Group Health Insurance Cost Going Up?

Ryan Davis | RENEWAL

group health insurance cost going up

RENEWING GROUP BENEFITS and especially group health insurance can be unpredictable and make budget decisions difficult. Depending on the size of your company as well as the market you are in, there are several helpful strategies that can reduce volatility and help you take more control over your employee benefits.

Tip #1 Start by Understanding How Your Companies Plan Is Rated

Understanding what makes rates go up and how plans are rated is critical to making decisions. Oftentimes, companies are left in the dark when it comes to why they are getting an increase or plans are changing. Each insurance company has different underwriting methods, and these can change over time as well. It is important to talk with an adviser about what market segment your company is in, how the carrier is rating the plans based on design and how they view claims.

Tip #2 Have a Complete Submission When Shopping the Market

What does this mean? When shopping group health insurance rates, especially in the large group segment (non-ACA or EHB plans), insurance carriers are looking for all the information they can get in order to give an accurate rating. Some examples of helpful information might include if someone who had a large claim came off your plan. Or, if someone had a large claim that is not chronic (i.e. a knee surgery), the new market may give a more favorable rating than your current one. If the submission shows only an increase without context, the competitive market doesn’t have much to go on. If your company is able to get claims data, then you should work with your broker to understand what is driving the increase and what is negotiable. Most companies have a natural reaction that providing as little information as possible when shopping for better rates is the way to go, but this isn’t always the case. That is why it’s critical to understand point number one so that the right information can be submitted with your carrier application.

Tip #3 Consider Alternative Funding Strategies

Depending on the size of the company, there are different strategies for funding health insurance that can be deployed to help decrease volatility. Most companies in the small and middle market are fully insured, which means they are buying policies from a major insurance company and paying a set rate each month per employee or family. There are options such as level funding, referenced-based pricing, and health insurance captives that have emerged as legitimate alternatives for smalland medium-sized companies. Most of the time, these plans can be associated with a national network, so employees will not have trouble finding a doctor or hospital in network. Talk to a benefits adviser about these options rather than staying with the same type of policy each year and taking an increase with less benefits.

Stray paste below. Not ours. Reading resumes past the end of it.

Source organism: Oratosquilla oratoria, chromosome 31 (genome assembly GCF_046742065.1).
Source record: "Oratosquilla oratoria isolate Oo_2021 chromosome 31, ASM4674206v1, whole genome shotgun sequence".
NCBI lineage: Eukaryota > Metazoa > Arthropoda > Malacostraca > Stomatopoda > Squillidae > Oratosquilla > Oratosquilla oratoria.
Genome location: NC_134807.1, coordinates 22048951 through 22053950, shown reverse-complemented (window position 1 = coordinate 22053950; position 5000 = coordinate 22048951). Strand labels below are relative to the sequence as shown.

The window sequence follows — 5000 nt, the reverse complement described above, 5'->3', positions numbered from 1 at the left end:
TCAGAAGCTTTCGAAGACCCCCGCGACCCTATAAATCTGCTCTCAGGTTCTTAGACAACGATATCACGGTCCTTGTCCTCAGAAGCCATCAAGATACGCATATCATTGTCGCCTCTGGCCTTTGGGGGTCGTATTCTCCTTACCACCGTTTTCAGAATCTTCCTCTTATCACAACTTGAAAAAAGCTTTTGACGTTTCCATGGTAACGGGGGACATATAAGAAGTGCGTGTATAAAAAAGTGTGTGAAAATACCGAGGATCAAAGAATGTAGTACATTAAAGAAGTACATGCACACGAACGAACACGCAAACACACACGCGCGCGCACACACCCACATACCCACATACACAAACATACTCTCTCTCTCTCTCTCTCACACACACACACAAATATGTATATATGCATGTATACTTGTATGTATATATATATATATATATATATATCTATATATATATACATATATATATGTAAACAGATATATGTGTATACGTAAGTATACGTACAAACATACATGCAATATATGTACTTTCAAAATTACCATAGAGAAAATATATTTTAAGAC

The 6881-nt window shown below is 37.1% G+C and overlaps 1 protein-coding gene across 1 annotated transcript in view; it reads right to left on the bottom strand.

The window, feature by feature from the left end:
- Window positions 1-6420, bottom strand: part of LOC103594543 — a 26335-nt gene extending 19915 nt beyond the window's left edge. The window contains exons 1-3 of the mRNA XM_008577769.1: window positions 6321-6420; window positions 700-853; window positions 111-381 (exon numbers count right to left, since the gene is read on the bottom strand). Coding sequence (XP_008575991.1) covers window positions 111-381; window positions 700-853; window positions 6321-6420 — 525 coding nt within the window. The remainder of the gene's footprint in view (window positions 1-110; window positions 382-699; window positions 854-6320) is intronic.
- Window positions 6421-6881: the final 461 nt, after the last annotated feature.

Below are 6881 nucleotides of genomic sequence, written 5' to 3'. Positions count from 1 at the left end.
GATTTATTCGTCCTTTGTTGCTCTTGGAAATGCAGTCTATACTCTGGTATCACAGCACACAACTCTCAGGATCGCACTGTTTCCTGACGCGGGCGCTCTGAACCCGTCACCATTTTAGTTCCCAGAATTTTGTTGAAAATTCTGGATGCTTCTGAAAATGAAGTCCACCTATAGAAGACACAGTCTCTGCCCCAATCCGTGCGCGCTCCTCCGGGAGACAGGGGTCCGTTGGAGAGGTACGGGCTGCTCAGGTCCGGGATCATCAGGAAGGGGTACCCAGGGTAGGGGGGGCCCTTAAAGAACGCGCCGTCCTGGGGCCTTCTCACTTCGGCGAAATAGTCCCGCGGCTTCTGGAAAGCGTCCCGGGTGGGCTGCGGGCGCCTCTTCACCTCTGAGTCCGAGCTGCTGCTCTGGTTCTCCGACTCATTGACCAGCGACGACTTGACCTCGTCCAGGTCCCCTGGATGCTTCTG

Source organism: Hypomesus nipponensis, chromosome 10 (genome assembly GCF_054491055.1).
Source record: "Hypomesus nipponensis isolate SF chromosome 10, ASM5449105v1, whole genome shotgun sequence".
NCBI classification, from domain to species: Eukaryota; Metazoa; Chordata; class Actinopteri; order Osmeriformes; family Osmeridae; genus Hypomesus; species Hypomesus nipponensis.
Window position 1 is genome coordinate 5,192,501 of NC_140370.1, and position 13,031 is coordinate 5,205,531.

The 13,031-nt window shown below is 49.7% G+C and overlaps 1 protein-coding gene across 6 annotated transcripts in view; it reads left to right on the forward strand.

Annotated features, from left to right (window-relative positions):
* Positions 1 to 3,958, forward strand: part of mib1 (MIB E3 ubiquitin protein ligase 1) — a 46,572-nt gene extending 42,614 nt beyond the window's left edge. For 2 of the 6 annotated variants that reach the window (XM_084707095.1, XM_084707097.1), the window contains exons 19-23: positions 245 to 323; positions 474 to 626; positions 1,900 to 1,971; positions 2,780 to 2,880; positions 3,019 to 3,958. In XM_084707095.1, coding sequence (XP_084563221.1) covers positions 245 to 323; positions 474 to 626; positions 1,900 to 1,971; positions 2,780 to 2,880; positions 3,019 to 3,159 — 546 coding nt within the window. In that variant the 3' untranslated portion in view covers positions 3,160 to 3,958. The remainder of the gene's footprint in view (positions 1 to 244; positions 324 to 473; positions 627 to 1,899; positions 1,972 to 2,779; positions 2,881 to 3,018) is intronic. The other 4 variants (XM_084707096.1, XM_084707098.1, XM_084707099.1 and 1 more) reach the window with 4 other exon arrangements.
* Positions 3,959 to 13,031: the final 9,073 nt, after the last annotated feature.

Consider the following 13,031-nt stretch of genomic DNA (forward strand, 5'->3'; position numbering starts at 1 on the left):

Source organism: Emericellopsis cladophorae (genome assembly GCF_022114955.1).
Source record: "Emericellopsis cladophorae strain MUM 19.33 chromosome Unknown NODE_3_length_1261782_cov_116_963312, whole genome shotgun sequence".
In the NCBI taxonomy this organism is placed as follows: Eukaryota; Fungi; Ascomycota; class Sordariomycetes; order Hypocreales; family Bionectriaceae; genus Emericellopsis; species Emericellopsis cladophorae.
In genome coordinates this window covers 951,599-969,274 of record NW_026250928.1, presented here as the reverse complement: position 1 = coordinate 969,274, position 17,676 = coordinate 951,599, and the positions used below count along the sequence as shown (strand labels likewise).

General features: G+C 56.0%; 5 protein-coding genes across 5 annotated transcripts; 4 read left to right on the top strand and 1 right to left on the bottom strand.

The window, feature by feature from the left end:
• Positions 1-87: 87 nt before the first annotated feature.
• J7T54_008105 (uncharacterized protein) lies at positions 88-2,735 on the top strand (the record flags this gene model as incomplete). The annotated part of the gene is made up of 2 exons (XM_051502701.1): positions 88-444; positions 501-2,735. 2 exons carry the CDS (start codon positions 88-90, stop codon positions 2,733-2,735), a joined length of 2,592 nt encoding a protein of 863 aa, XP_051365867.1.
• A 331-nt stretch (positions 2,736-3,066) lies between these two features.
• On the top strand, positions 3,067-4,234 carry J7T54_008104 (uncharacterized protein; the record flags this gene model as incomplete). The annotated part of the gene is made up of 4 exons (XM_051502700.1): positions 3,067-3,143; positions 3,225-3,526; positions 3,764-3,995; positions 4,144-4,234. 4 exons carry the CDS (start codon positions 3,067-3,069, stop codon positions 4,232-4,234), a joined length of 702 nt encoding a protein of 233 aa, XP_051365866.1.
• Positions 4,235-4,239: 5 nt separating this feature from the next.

Tip #4 Consider Self-Funding with a Health Insurance Captive

Self-funding can be a scary topic for a lot of employers, but depending on your company’s size, there are a lot of options that can make this a viable solution. Consider this: most Fortune 500 (or Fortune 100) and other larger companies are often self-funded. This is because the majority of claims come from a small percentage of people. Considering a health insurance captive can bridge the gap for small- and medium-sized businesses that otherwise would not be a candidate to go down this route. It is important when exploring this as an option to talk to an experienced adviser.

Tip #5 Communicate with Team Members

Companies spend a lot of time, effort and money on employee benefits, but often fail to communicate this to their team as well as potential hires. It is critical to have a communication strategy that starts with recruitment and lasts all year long as it relates to employee benefits. If a company is going to invest resources into benefits, the team should be aware and understand that effort. In addition, your communication can remind team members what they have purchased and how to best make use of their policies. While a communication strategy alone will not necessarily reduce the cost or volatility of group health insurance, it will help reduce anxiety of a once-a-year decision for your team.

Ryan Davis is a Partner at Renewal, an Employee Benefits, HR and Payroll Company. He can be reached at [email protected]